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Caribbean Princess.jpg PHOTO: ANNE KALOSH
Among a raft of proposals, screening at embarkation would be elevated with travelers required to respond to additional health-related questions and undergo temperature checks. Pictured here: Caribbean Princess at Port Everglades

Cruise lines' plan includes age/health screening, evacuation for acute care

People over 70 would need to provide a physician's note verifying their fitness to go on a cruise under the industry's coronavirus plan presented to US officials.

Screening for others with comprised health

As well, screening at embarkation would be elevated with travelers required to respond to additional health-related questions. Anyone with a chronic medical condition, such as a compromised immune system or undergoing chemotherapy, would need to go through a secondary screening before being allowed to board, according to someone familiar with the plan.

As earlier reported, cruise lines began to check temperatures at embarkation over the weekend, initially at US ports. This practice is intended to be ramped up to all ports.

Boarding would continue to be denied to passengers and crew who have traveled through certain countries within 14 days. This has already been in effect for some time and the list currently includes China, Hong Kong, Macau, South Korea and, more recently, Italy, with the possibility of Japan being added. The places will change in response to the spread of COVID-19.

Providing for acute care

The cruise lines would also provide for airlift evacuation of anyone needing land-based care for coronavirus. Basically, operators would ensure a process for dealing with people requiring acute COVID-19-related medical care that does not draw on government resources and funding.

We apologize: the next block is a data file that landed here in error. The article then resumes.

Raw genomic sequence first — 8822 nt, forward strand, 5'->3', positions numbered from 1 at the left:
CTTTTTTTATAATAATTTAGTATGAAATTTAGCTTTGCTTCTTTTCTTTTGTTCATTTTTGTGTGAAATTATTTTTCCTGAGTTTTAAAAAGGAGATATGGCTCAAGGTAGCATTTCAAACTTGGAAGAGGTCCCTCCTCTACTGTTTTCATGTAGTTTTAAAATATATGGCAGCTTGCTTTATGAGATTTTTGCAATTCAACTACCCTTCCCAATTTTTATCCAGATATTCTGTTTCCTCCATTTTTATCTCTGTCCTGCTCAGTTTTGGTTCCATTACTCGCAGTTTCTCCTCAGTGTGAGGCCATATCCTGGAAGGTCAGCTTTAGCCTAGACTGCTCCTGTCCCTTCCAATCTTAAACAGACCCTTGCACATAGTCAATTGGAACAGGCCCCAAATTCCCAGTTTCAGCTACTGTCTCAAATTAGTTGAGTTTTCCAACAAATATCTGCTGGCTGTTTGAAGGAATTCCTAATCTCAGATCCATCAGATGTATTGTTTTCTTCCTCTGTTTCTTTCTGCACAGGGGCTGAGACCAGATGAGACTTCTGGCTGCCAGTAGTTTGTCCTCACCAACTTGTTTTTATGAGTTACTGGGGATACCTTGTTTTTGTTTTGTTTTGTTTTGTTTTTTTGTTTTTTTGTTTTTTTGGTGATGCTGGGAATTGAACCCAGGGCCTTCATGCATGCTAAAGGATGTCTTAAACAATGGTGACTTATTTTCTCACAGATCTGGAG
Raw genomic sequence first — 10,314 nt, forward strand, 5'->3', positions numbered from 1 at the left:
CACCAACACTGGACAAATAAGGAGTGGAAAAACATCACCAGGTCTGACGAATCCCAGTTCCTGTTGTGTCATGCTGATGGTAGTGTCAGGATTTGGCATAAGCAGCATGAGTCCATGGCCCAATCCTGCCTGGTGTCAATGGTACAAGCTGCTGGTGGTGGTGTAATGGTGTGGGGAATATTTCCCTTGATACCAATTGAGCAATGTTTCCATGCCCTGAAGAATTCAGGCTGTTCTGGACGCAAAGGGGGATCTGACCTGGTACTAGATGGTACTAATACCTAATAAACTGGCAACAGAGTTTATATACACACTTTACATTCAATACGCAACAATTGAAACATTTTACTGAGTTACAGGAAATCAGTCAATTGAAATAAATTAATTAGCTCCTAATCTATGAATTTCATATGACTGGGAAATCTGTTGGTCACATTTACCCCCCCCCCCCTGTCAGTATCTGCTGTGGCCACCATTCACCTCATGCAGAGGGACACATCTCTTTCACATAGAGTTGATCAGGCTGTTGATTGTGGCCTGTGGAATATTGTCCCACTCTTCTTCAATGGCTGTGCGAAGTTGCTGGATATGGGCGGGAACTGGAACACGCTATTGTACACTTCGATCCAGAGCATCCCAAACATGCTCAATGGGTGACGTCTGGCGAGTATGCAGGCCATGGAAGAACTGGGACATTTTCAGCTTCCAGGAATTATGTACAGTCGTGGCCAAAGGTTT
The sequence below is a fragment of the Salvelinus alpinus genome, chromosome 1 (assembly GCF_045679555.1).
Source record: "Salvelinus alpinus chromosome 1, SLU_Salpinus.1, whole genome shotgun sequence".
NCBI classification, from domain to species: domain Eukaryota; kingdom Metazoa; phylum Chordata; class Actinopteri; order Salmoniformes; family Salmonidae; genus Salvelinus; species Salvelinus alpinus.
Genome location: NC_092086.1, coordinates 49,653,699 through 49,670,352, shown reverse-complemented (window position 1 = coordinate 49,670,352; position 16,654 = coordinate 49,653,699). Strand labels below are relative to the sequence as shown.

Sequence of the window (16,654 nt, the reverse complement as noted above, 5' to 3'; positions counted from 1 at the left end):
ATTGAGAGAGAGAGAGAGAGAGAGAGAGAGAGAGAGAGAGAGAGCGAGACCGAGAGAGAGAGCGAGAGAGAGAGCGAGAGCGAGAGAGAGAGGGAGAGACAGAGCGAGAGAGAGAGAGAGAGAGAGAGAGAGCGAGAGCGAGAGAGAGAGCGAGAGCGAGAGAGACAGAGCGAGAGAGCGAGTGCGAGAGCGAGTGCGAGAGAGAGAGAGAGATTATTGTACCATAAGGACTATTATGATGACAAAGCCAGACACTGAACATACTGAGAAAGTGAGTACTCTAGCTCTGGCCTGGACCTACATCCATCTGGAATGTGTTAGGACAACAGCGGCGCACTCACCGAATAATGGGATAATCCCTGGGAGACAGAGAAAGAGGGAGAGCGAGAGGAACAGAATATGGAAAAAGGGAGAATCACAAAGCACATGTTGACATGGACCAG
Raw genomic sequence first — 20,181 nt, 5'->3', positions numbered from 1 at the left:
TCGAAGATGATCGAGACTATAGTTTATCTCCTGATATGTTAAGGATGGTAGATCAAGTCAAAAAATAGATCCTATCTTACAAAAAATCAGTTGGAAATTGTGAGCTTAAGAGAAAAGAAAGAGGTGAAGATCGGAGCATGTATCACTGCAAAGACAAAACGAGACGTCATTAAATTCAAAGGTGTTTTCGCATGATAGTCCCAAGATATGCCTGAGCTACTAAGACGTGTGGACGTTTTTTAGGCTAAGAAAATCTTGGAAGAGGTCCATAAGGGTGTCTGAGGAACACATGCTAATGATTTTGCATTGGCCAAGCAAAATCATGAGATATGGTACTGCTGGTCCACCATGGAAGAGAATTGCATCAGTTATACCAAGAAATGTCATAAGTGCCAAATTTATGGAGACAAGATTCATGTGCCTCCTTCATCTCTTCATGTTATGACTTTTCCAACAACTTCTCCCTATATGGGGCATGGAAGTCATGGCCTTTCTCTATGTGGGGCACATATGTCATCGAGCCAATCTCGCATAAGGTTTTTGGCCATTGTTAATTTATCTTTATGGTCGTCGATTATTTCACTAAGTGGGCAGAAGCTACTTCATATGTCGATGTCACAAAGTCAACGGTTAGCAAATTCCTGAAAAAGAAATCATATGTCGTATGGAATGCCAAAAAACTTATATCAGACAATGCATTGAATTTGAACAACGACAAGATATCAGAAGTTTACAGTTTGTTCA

Vice President Mike Pence on Tuesday night said he had received a 'comprehensive proposal' from the cruise industry and his task force would be reviewing it over the next 24 hours.

It is now up to the government to accept, reject or ask the cruise industry to modify the plan, according to a person familiar with it.

CLIA defers to the task force

For now, Cruise Lines International Association is not commenting about details of the plan.

'It is appropriate and fair and in keeping with the spirit of the discussions with the White House to give the Vice President and the task force time to digest it before discussing externally,' a spokeswoman said.

Prevention, detection and care

She added that CLIA is 'proud of the plan as submitted, which focuses on prevention, detection and care, 'and further demonstrates the cruise industry’s commitment to public health and safety and its willingness to go above and beyond to address the challenge facing our global community.'

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